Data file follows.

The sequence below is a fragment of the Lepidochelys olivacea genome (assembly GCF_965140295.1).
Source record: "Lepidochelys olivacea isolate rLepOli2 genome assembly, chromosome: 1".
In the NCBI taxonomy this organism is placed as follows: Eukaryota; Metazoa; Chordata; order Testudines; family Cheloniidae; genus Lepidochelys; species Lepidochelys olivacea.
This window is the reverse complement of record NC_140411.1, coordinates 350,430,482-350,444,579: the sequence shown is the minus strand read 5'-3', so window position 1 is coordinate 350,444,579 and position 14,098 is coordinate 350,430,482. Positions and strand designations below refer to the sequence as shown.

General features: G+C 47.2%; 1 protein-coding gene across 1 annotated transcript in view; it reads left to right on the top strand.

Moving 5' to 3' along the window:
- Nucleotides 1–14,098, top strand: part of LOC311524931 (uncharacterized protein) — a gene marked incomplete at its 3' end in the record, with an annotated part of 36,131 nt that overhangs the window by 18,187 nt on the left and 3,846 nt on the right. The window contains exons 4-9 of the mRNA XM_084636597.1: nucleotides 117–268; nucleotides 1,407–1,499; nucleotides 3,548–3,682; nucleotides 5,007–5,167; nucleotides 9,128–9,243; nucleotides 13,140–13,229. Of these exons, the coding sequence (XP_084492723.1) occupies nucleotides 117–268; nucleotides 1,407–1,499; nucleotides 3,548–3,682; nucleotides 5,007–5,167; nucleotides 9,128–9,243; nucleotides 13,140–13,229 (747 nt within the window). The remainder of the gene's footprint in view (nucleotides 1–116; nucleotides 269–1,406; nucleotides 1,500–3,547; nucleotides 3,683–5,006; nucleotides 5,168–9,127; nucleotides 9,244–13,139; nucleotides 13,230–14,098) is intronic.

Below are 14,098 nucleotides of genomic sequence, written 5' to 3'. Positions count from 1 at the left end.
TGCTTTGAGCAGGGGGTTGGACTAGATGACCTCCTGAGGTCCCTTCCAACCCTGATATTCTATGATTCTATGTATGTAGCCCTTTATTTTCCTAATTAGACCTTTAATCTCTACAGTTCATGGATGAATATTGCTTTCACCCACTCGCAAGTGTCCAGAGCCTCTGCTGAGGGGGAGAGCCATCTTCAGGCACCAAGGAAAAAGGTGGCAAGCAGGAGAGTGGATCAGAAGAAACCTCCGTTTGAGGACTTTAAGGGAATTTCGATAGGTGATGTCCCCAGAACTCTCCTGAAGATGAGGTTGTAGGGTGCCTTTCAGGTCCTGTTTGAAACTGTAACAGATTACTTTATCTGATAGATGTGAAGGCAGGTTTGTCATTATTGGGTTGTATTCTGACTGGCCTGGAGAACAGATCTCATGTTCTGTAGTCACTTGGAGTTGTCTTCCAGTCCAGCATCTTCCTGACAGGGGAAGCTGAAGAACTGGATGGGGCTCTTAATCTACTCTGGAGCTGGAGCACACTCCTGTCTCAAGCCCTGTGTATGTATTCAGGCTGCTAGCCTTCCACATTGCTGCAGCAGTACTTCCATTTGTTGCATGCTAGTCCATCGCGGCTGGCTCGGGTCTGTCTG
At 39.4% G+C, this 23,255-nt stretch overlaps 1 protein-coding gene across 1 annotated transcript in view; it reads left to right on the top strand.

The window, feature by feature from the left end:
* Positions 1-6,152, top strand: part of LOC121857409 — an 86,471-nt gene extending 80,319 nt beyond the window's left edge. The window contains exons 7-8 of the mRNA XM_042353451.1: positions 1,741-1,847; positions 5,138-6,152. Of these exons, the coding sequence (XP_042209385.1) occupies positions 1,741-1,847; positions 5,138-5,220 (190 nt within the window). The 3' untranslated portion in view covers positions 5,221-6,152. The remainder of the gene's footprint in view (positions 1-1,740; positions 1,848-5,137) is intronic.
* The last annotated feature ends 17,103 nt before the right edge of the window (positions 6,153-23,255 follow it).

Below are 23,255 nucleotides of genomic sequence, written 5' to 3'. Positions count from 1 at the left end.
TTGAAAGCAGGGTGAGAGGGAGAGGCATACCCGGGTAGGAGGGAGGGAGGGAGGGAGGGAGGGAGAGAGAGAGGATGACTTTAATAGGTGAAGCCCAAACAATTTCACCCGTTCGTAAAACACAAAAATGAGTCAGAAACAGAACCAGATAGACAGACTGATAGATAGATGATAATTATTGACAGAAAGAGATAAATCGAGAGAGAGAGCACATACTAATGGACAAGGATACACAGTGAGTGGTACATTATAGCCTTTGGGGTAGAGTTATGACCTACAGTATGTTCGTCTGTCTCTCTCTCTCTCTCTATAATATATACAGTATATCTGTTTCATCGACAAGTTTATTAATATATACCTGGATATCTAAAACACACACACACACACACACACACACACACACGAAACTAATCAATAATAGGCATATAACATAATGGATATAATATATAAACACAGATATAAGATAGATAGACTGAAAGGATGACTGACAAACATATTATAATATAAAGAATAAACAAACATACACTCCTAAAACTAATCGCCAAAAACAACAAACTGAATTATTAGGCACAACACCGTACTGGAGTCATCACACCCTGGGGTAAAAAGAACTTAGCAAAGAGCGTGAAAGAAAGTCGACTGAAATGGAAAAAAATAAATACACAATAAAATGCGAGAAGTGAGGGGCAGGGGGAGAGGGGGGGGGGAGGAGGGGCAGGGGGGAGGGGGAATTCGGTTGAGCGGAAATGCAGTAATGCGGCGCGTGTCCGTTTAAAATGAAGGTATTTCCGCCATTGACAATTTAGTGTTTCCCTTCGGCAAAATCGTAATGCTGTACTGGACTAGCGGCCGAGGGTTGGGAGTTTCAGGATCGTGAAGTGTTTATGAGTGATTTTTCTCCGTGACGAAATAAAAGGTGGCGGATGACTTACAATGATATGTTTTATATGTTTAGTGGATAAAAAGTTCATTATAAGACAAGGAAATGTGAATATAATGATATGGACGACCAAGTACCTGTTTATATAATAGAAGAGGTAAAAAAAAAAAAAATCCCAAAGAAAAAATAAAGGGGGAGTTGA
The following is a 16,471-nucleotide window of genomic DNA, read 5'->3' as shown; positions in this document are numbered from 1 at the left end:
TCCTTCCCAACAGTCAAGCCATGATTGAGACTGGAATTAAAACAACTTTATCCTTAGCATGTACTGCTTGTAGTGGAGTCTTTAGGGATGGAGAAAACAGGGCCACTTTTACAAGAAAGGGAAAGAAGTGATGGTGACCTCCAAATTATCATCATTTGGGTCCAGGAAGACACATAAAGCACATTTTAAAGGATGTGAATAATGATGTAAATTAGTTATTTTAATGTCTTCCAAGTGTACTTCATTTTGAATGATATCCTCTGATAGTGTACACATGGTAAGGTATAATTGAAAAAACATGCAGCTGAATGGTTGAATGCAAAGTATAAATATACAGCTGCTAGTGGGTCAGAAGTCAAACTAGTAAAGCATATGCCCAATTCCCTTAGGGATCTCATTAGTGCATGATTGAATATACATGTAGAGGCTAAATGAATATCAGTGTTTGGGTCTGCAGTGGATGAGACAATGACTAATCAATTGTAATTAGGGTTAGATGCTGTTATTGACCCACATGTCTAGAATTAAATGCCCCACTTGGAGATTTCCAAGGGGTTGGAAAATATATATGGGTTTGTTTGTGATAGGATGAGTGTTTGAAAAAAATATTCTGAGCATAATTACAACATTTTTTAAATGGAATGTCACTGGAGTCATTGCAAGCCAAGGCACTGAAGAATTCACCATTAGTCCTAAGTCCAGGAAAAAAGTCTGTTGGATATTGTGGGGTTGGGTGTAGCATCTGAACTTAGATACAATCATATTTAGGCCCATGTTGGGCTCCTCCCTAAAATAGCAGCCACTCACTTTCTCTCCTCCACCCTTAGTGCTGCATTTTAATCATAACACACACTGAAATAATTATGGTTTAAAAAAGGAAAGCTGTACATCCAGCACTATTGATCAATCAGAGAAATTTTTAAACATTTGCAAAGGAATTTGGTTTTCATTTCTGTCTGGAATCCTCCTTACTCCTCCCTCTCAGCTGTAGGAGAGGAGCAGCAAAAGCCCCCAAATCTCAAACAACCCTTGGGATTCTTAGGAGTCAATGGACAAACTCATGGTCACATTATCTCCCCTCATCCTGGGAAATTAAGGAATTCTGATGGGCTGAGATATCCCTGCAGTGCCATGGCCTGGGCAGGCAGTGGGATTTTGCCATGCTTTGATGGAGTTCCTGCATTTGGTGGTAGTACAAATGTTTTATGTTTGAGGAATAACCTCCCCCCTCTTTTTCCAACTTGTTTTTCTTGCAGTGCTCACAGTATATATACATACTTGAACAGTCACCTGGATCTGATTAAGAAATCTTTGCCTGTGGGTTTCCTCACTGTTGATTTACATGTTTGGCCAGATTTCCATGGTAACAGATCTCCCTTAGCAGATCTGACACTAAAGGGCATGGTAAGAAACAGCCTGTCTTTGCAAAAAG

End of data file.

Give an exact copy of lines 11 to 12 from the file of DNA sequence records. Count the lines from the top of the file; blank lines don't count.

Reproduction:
The window, feature by feature from the left end:
* Positions 1-6,152, top strand: part of LOC121857409 — an 86,471-nt gene extending 80,319 nt beyond the window's left edge. The window contains exons 7-8 of the mRNA XM_042353451.1: positions 1,741-1,847; positions 5,138-6,152. Of these exons, the coding sequence (XP_042209385.1) occupies positions 1,741-1,847; positions 5,138-5,220 (190 nt within the window). The 3' untranslated portion in view covers positions 5,221-6,152. The remainder of the gene's footprint in view (positions 1-1,740; positions 1,848-5,137) is intronic.